Handy Little Web Servers


The ability to quickly iterate on ideas is important in software, especially frontend development. On thing I see often is developers running their full-blown server-side web application (e.g. Rails, ASP.NET MVC, etc.) just to test small changes in their JavaScript code. This can take a few seconds which can really ruin your flow.

One alternative is to open your files locally, but some browsers restrict what JavaScript can do when accessing file:// URI's so it's usually best to avoid, especially when working with things like AMD modules, Angular "dependency injection" and so on.

Here are two handy utilities I use when all I want to do is focus on the frontend and never fire up my real server application.

http-server

It's a dead-simple HTTP server which will be happy to serve your static content.

npm install -g http-server
cd [your HTML/JS code]
http-server -o

... and stand back in amazement as your default browser opens to http://localhost:8080

Some handy features you can control:

Of course this works best if your JavaScript app can run in "fake" mode with no backing data store. Which brings me to...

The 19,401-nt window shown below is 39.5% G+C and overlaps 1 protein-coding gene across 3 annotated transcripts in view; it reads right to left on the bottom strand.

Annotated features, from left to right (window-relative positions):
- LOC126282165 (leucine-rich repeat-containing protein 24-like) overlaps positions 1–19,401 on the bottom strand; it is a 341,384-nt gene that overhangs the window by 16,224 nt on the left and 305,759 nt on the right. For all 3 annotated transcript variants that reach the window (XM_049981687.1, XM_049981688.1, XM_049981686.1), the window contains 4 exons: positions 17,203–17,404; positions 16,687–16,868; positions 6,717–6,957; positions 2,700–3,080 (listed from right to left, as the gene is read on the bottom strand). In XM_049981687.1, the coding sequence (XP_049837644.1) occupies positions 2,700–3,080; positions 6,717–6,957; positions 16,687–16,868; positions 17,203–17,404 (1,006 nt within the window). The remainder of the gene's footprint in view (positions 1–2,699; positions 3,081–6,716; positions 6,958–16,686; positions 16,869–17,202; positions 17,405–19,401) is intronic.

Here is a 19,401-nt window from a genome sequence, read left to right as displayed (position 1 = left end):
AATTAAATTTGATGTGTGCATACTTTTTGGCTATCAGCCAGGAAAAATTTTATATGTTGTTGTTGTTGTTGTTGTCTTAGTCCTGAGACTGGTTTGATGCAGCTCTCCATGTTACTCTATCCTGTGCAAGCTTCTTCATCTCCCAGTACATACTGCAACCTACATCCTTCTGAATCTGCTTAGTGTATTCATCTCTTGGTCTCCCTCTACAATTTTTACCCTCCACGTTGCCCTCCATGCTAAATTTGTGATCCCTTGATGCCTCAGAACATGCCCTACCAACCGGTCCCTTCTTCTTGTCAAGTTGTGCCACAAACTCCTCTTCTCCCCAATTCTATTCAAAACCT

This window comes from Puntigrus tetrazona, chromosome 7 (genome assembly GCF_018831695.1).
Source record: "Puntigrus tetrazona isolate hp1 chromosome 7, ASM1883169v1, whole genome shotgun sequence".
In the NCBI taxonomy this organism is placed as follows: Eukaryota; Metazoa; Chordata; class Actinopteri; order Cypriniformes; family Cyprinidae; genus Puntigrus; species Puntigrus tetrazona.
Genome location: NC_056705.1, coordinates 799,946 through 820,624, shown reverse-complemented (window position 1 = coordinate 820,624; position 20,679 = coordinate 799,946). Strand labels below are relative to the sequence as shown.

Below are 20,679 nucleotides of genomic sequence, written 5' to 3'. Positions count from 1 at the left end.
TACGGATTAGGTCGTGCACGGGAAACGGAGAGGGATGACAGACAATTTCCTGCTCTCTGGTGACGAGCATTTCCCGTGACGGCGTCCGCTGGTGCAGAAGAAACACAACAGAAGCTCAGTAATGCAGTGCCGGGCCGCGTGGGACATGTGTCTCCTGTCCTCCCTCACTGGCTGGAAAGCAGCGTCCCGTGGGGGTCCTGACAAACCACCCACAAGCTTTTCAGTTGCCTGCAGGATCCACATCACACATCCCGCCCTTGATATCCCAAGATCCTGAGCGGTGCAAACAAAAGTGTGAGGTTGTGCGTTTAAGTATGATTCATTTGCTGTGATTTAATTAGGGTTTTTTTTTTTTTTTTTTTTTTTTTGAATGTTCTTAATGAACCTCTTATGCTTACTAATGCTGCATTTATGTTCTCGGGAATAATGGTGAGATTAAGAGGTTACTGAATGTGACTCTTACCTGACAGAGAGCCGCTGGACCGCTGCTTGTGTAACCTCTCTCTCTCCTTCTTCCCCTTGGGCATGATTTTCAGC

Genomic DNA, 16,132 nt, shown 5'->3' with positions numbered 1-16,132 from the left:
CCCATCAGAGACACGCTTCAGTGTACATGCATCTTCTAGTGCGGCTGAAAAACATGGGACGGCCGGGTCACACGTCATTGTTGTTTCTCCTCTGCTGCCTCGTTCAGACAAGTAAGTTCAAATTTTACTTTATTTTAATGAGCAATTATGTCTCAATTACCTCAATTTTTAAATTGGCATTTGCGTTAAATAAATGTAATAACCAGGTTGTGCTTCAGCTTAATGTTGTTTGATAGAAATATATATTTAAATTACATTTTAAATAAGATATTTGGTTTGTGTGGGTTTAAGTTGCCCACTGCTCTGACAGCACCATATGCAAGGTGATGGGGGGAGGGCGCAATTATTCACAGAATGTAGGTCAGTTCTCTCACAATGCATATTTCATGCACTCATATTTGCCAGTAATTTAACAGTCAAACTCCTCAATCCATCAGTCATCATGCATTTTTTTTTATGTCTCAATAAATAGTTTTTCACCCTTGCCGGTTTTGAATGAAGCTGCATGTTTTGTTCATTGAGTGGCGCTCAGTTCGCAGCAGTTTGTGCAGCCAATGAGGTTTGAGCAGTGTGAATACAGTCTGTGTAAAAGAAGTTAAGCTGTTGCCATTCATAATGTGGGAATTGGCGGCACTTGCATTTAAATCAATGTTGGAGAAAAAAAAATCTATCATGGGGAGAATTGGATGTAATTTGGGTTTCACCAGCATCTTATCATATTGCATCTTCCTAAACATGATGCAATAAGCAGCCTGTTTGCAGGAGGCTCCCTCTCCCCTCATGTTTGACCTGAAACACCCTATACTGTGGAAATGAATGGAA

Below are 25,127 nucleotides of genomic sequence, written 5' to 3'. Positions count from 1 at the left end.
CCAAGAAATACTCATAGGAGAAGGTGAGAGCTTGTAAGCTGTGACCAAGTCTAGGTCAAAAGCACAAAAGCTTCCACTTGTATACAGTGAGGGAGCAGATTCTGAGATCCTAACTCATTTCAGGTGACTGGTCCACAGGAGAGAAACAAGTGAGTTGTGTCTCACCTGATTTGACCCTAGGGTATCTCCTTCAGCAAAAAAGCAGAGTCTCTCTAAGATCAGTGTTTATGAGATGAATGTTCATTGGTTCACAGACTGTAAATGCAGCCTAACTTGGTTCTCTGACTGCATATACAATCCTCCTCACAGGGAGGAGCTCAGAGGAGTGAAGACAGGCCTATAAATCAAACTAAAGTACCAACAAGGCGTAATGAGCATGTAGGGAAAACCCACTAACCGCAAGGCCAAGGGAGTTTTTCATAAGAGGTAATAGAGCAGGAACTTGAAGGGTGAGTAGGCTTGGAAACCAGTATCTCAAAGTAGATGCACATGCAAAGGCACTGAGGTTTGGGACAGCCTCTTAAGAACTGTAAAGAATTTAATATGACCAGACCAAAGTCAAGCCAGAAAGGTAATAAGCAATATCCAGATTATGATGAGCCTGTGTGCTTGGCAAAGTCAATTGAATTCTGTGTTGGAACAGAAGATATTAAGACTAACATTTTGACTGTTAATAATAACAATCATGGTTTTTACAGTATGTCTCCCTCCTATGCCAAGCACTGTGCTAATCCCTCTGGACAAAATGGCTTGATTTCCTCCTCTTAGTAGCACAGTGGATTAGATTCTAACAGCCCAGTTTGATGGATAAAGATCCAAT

json-server

This allows you to create a functional REST endpoint using a flat file.

npm install -g json-server
cd [your fake server directory]
write a fake "db.json" file...
{
	"widgets": [
		{
			"id": 1,
			"name" : "foo"
		},
		{
			"id": 2,
			"name": "bar"
		}
	]
}
json-server db.json

Now your local JavaScript app can hit localhost:3000 and perform real REST operations which get persisted to the flat file...

GET   	/widgets
GET   	/widgets/3
POST  	/widgets
DELETE  /widgets/3

Even better, it supports searching/filtering, programmatic generation of data seed files, downloading seed files, CORS/JSON-P, and more goodies.

Summary

There are many examples of these sorts of tiny web servers out there in pretty much every platform/language. These are from the Node community but I know there are others in .NET, Ruby, Python, etc.

The point is to think twice when you find yourself waiting for your real web application server instance to start up just to test a small UI change.

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